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Examining Childhood Curiosity

Posted on | November 20, 2009 | 1 Comment

Mānoa Assistant Professor Brandy Frazier researched curiosity in preschool-aged children, focusing on their “how and why” questions. In the study, Frazier and co-researchers at the University of Michigan carried out two studies of 2- to 5-year-olds, focusing on their “how” and “why” questions, as well as their requests for explanatory information, and carefully examined the children’s reactions to the answers they received from adults. The paper was published in Child Development.

By looking at how the children reacted to the answers they received to their questions, the researchers found that children seem to be more satisfied when they receive an explanatory answer than when they do not. In both studies, when preschoolers got an explanation, they seemed satisfied (they agreed or asked a new follow-up question). In addition, when the children received answers that were not explanations, they seemed dissatisfied and were more likely to repeat their original question or provide an alternative explanation.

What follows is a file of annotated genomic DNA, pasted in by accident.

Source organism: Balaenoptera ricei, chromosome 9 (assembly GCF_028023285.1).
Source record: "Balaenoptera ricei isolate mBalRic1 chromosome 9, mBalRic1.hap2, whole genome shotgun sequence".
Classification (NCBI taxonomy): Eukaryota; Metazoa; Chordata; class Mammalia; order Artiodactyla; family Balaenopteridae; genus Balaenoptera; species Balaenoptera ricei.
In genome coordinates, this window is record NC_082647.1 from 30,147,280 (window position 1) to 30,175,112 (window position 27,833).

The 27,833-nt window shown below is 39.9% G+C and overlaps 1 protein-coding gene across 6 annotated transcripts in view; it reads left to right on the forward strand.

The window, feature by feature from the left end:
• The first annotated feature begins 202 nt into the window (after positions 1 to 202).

While the moderate sample size means that the study cannot yet be generalized to all children, the research clearly suggests that by age 2, children contribute actively to the process of learning about the world around them.

Read the news release.

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